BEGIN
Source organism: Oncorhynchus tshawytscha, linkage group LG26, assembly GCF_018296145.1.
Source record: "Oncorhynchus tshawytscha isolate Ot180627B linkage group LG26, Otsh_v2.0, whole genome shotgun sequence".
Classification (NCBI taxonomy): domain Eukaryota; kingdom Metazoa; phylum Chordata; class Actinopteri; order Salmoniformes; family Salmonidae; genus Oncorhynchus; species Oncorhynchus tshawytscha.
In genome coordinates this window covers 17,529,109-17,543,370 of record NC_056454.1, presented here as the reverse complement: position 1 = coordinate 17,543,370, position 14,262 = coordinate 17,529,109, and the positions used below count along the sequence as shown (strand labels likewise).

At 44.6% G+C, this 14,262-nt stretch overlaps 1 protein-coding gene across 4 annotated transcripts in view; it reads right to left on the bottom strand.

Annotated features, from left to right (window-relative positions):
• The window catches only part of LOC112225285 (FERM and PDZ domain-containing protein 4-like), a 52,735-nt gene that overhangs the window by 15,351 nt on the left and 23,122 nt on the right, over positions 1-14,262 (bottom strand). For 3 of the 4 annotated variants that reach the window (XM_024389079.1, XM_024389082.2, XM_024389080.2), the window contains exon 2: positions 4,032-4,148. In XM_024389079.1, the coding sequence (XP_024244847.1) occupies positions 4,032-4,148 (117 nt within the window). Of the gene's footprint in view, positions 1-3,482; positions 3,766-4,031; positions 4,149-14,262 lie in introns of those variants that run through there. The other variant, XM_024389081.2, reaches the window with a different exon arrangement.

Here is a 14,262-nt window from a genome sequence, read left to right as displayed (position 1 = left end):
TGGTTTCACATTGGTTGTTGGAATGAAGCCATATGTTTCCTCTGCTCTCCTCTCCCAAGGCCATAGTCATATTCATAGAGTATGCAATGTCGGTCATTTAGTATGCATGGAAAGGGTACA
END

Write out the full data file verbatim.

Source organism: Oncorhynchus tshawytscha, linkage group LG26, assembly GCF_018296145.1.
Source record: "Oncorhynchus tshawytscha isolate Ot180627B linkage group LG26, Otsh_v2.0, whole genome shotgun sequence".
Classification (NCBI taxonomy): domain Eukaryota; kingdom Metazoa; phylum Chordata; class Actinopteri; order Salmoniformes; family Salmonidae; genus Oncorhynchus; species Oncorhynchus tshawytscha.
In genome coordinates this window covers 17,529,109-17,543,370 of record NC_056454.1, presented here as the reverse complement: position 1 = coordinate 17,543,370, position 14,262 = coordinate 17,529,109, and the positions used below count along the sequence as shown (strand labels likewise).

At 44.6% G+C, this 14,262-nt stretch overlaps 1 protein-coding gene across 4 annotated transcripts in view; it reads right to left on the bottom strand.

Annotated features, from left to right (window-relative positions):
• The window catches only part of LOC112225285 (FERM and PDZ domain-containing protein 4-like), a 52,735-nt gene that overhangs the window by 15,351 nt on the left and 23,122 nt on the right, over positions 1-14,262 (bottom strand). For 3 of the 4 annotated variants that reach the window (XM_024389079.1, XM_024389082.2, XM_024389080.2), the window contains exon 2: positions 4,032-4,148. In XM_024389079.1, the coding sequence (XP_024244847.1) occupies positions 4,032-4,148 (117 nt within the window). Of the gene's footprint in view, positions 1-3,482; positions 3,766-4,031; positions 4,149-14,262 lie in introns of those variants that run through there. The other variant, XM_024389081.2, reaches the window with a different exon arrangement.

Here is a 14,262-nt window from a genome sequence, read left to right as displayed (position 1 = left end):
TGGTTTCACATTGGTTGTTGGAATGAAGCCATATGTTTCCTCTGCTCTCCTCTCCCAAGGCCATAGTCATATTCATAGAGTATGCAATGTCGGTCATTTAGTATGCATGGAAAGGGTACA